Sermon for August 7, 2016

Anna V. Copeland

Jesus said to his disciples, “Do not be afraid, little flock, for it is your Father’s good pleasure to give you the kingdom. Sell your possessions, and give alms. Make purses for yourselves that do not wear out, an unfailing treasure in heaven, where no thief comes near and no moth destroys. For where your treasure is, there your heart will be also.

“Be dressed for action and have your lamps lit; be like those who are waiting for their master to return from the wedding banquet, so that they may open the door for him as soon as he comes and knocks. Blessed are those servants whom the master finds alert when he comes; truly I tell you, he will fasten his belt and have them sit down to eat, and he will come and serve them. If he comes during the middle of the night, or near dawn, and finds them so, blessed are those servants.

“But know this: if the owner of the house had known at what hour the thief was coming, he would not have let his house be broken into. You also must be ready, for the Son of Man is coming at an unexpected hour.”     

                                    Company’s Coming

         You might not know it to look at the parsonage today, but when I was a young mom, my house was often a complete mess. Oh, it was clean enough. We took care of that every Saturday morning, but it was definitely not company ready. One summer’s day, a couple of neighbors dropped by unexpectedly to share some produce from their garden. I invited them in, only to realize in horror that my house must have looked like a tornado hit it. There were toys all over the floor and a diaper sitting on the kitchen table. Long before we could afford a dishwasher, there were a couple of days worth of dirty dishes stacked up in the sink. The trash hadn’t been taken out lately, and the remains of peanut butter and jelly sandwich making littered the kitchen counter. With one child on my hip and the other on the floor, my hair was awry and t-shirt stained with baby food. You get the picture. I was mortified. I was afraid of being judged, of being seen as an inadequate mother. And I definitely wasn’t company ready.

         The gospel lesson this morning reflects our tendency as human creatures to carry around a generalized anxiety or outright fear that we’re somehow inadequate to the tasks set before us. We’re worried about things we think we ought to be able to fix or control and we struggle to put things in order. Jesus has compassion on our anxiety and shows us what to do about it.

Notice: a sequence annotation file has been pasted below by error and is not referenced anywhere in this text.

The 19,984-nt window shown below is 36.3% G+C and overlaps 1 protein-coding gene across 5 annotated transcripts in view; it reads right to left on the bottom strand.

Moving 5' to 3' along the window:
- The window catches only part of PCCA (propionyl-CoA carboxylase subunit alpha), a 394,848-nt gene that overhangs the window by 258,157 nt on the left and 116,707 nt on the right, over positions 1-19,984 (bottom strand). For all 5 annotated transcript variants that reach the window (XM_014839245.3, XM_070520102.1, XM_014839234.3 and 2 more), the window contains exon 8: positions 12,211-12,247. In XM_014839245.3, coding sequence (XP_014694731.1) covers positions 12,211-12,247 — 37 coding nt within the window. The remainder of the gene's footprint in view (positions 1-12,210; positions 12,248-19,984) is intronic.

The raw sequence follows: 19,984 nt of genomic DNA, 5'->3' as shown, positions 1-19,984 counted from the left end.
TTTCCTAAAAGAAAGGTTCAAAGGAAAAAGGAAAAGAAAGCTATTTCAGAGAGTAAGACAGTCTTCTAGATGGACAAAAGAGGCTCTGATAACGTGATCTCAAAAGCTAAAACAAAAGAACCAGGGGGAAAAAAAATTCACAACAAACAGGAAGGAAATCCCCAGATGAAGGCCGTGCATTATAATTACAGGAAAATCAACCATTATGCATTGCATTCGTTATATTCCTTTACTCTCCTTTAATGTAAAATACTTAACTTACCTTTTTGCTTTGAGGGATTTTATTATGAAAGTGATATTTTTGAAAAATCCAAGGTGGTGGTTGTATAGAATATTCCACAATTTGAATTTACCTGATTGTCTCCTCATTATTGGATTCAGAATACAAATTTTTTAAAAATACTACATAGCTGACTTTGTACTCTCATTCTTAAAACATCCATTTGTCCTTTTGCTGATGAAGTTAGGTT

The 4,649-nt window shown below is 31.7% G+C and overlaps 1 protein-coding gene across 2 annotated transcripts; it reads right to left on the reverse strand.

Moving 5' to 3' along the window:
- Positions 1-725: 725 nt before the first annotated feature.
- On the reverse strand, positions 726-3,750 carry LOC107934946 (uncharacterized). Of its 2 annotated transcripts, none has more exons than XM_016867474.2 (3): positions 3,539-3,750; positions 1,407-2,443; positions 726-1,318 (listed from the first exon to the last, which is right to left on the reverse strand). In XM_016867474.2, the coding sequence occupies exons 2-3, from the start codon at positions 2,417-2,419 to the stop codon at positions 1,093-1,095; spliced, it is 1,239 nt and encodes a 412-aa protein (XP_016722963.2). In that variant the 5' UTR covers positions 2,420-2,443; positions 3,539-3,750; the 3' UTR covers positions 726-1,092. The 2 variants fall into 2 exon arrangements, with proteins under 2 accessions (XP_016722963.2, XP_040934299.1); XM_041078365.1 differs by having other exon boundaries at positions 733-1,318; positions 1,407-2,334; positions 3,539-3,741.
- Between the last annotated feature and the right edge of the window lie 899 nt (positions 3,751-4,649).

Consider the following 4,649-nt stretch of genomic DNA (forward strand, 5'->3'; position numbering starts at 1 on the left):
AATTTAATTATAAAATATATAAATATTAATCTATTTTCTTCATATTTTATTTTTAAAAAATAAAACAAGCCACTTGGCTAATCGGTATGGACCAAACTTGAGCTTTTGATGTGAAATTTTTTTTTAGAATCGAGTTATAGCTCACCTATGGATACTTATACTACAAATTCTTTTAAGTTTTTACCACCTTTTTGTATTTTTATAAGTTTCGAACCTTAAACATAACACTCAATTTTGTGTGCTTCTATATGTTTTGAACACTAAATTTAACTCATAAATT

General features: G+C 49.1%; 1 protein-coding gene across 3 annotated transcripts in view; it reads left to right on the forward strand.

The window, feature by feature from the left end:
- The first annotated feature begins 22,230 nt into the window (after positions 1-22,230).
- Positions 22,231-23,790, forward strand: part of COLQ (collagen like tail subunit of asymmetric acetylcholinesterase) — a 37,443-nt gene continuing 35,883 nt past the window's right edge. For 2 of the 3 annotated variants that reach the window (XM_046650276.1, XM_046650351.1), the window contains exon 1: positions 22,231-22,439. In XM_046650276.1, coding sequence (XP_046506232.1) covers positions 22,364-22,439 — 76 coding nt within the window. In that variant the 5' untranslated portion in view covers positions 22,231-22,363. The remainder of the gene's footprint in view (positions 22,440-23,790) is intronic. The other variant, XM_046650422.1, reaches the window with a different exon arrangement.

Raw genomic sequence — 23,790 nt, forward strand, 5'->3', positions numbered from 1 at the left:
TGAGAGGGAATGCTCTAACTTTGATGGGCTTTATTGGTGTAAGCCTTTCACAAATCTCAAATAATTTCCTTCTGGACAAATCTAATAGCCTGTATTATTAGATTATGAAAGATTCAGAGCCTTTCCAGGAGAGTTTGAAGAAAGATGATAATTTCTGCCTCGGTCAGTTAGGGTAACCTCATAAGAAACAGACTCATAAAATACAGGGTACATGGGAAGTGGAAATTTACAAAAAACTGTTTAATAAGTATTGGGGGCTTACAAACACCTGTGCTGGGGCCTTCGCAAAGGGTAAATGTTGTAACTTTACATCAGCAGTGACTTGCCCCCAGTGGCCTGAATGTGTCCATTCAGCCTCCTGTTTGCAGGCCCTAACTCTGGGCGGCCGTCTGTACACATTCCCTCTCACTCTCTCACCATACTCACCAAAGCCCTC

He said to his disciples with some tenderness, “You don’t have to be afraid.” "Do not be afraid, little flock, for it is your Father's good pleasure to give you the kingdom." "Do not be afraid" is the hallmark of good news throughout Scripture and occurs here in Luke's story of Jesus as well. Typically, "Do not be afraid," is the rhetorical prelude to the announcement of God's mighty and saving deeds. And it is the starting point and anchor for everything else in this passage. It is God's good pleasure - God's intention, God’s plan, and God’s delight - to give you the kingdom! If this is true, then disciples, or followers of the Way of Jesus can trust that God will keep God’s promises and give us all good things. As disciples or followers of the way of Jesus, we can trust that God will care for us in every circumstance as a shepherd cared for sheep.

         Trust changes everything. When we trust that we will receive all that we need, then we can resist the seduction of wealth, and release constant anxiety about worldly needs. When we trust that all that we need will be provided, and then we can share freely and joyfully what we have with others.

         At first read it sounds as if we only get to receive God’s promises if we live spiritually prepared and ready, that freedom from anxiety depends on our spiritual housekeeping. Like servants waiting for the master of the house to come home late at night from a wedding feast, we’re supposed to wait up with the lights on to let him in when he returns and they will receive blessings. But listen more closely. We know that God’s promises depend on God, and not on us. We know we can’t earn God’s blessings by moral living and good spiritual housekeeping. Rather, good spiritual housekeeping simply prepares us to receive God’s blessings. It doesn't make God’s blessings come.

         Living generously isn’t a way to earn our way into heaven or get virtue points on some predetermined scale of faithfulness. Living generously is the consequence of trusting God. We only hold on to stuff when we’re afraid we won’t have enough, be enough or do enough for God’s blessings to flow our way. Jesus turns our thinking on its head.